Mockingbird

Mockingbird movie
2014
6
Director: 
Bryan Bertino

SYNOPSIS: 

Three individuals each receive an anonymous, unmarked video camera and a horrific ultimatum to continue filming or die. Experience the terror through the eyes of these unsuspecting victims, with a chain of found-footage events so real and absolutely dreadful, you'll have to watch it again to believe it.

REVIEW: 

I have always believed that it’s not always the way the movie ends that matters, it’s how you get there. While it’s true that many a bad ending have ruined films for me in the past, it isn’t always the case. Of course it’s ideal that the viewer be left in the dark when it comes to big twist endings that everyone will be talking about; but if the film is strong enough throughout, the setup should be as important than the ultimate payoff. In real life, when people are faced with the things similar to what we see in horror films, there isn’t always closure. It’s probably quite rare to have everything tidied up all nice and some form of justice handed down. As sad as it is, bad things happen to good people and there is hardly ever a reason for it that we could ever understand. In this new found footage film (I’m getting very close to scrapping that term from my vocabulary and only referring to it as first person ordeal) things finish off in what I believe to be a spectacularly inferior way to what we see during the rest of the ordeal. I won’t spoil it for you, although it would hardly matter. But I also want you to see this film, because in spite of a bad ending, it’s pretty damn suspenseful.

The year is 1995. A married couple, a young man living with his mother, and a young female student living alone all receive an anonymous delivery on their doorstep – a box with a video camera inside. At first, they all seem to think the delivery is due to a contest entry they vaguely remember filling out at the mall. Only the young man, portly and bearded wearing a Melvins t-shirt – he is hyper enthusiastic and lacking in any reasonable level of common sense, doesn’t seem to care where his video camera came from. He just thinks it’s cool – oh, and he also receives a clown suit and makeup kit with his camera.

Soon enough, they all get a message that they are not to stop filming. This message is accompanied by a horrific video of a young boy being shot after screaming, “I did everything you said! I never stopped filming!” The age-old conundrum in found footage of “Why didn’t they put the camera down and run?” has been officially served: keep filming if you want to live. Plus, there has to be at least a little bit of curiosity in the characters as to what the heck the point is to all of this.

This film ends no differently than all found footage films, but as I said, the reason for it all and the way it wraps up is head scratching and eye roll inducing. To be honest, I watch a lot of horror movies like I’m doing an Aubrey Plaza impression. As if to say to the screen, “Scare me. I dare you,” only to laugh in it’s face at its not-scariness. Well, the thing that makes Mockingbird so watchable and fun is its incredible pacing and editing together of all of its characters’ individual ordeals. Director and writer Bryan Bertino (who previously brought us The Strangers – which is a film I loved, even though many did not) keeps the action tight, uses lighting, color and music (Beethoven, Mozart, Grieg, Berlioz) in an effective way, and sort of makes you forget you’re watching a found footage film. And even though I have to say I didn’t like the ending, the final scene was amazing to look at with all of that red and translucence. The visual esthetics are enough for me to appreciate it, and I just didn’t think the ending detracted enough from rest of the film. Mockingbird may be the most visually stunning found footage film I’ve ever seen.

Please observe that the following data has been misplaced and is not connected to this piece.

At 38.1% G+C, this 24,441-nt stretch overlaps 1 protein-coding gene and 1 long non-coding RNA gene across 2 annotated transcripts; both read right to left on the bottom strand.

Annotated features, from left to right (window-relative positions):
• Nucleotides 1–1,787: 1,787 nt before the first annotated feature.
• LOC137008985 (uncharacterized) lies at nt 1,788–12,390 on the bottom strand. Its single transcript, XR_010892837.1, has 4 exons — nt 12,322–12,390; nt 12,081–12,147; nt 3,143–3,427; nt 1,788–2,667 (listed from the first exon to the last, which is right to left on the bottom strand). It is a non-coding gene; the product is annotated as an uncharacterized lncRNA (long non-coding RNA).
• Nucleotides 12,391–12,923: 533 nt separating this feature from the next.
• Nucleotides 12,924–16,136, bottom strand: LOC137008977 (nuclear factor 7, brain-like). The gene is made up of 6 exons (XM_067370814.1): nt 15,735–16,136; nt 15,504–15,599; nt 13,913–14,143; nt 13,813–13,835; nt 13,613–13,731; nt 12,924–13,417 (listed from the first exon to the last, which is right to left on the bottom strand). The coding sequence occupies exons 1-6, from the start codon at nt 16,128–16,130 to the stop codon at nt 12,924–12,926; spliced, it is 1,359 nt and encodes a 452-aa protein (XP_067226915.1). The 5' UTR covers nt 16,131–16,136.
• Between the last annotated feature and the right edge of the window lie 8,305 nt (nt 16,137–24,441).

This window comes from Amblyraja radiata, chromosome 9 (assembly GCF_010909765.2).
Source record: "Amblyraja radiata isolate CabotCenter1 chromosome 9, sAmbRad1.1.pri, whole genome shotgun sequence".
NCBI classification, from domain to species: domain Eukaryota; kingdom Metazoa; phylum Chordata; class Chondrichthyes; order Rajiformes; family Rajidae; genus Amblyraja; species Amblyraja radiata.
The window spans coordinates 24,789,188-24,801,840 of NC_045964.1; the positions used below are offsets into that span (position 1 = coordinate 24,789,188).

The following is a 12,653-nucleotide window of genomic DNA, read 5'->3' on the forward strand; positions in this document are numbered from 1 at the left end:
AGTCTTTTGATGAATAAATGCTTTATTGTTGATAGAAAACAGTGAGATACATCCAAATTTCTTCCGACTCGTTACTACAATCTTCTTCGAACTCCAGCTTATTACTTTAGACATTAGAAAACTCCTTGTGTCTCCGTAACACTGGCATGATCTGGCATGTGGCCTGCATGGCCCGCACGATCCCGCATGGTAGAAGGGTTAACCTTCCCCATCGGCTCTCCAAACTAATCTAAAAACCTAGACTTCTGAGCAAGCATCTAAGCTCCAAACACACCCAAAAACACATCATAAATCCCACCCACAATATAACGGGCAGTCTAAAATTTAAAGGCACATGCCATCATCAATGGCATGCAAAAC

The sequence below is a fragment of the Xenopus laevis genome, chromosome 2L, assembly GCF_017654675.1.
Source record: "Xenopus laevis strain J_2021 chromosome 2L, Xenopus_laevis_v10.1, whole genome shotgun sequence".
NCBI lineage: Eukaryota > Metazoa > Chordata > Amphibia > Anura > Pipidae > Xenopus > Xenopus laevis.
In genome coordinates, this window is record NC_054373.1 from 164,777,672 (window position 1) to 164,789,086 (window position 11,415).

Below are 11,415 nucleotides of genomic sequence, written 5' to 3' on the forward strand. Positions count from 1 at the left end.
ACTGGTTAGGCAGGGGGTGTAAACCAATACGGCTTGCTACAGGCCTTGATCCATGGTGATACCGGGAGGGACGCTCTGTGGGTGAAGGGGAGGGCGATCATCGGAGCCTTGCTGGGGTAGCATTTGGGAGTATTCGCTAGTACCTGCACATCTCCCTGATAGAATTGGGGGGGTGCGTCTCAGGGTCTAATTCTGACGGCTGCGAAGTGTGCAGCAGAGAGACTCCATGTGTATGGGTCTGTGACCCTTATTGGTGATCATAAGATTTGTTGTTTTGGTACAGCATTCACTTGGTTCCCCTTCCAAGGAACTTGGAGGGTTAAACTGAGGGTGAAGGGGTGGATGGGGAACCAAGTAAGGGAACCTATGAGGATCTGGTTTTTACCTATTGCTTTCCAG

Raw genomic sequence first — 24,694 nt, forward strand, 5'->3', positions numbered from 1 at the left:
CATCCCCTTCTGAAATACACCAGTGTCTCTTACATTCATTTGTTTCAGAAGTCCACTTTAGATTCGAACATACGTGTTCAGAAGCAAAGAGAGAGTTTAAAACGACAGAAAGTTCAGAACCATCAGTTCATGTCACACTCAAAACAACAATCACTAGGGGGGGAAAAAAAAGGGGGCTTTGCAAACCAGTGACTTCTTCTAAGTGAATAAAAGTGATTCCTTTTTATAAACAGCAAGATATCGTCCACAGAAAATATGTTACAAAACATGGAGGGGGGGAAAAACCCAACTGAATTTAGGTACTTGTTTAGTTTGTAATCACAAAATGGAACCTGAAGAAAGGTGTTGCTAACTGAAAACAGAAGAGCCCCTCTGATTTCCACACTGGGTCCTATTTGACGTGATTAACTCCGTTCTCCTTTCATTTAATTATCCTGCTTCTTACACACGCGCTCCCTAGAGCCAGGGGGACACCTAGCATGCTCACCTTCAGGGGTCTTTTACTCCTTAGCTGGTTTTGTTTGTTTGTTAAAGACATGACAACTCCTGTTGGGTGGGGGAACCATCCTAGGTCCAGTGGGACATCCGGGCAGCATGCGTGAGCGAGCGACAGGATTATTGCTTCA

The actors in the film are mostly unknown – or at least I didn’t know them. The one familiar face is the mother of the guy who gets the clown suit. Her name is Lee Garlington and she’s had guest roles on practically every TV show since the 80s. She also played Myrna in Psycho 2 and 3 (yeah, nobody is allowed to complain about sequels anymore, they’ve been doing this shit for decades). The unknown cast works well in this. The film has a pretty slow setup, but the interactions between characters – some only by telephone – feel real. Unlike other films of this type where the acting ruins the believability, with Mockingbird it’s easy to get drawn in and feel something for this mostly likable bunch of people. Once the movie switches into suspense mode, it never slows down and the acting maintains the same level of realism.

If you enjoy feeling nervous for fictional characters, and why wouldn’t you if you watch scary movies, then check this out soon. It probably won’t have the staying power of many of your favorites and the end might make you grumble, or maybe I’m being silly and the ending is actually awesome. Anything is possible. But I’m confident in proclaiming Mockingbird’s 95% originality. Perhaps they would have been better off keeping it open-ended, like the way those real-life ordeals often are. But if you stay open minded, you might get something you’re looking for out of Mockingbird. I certainly did.

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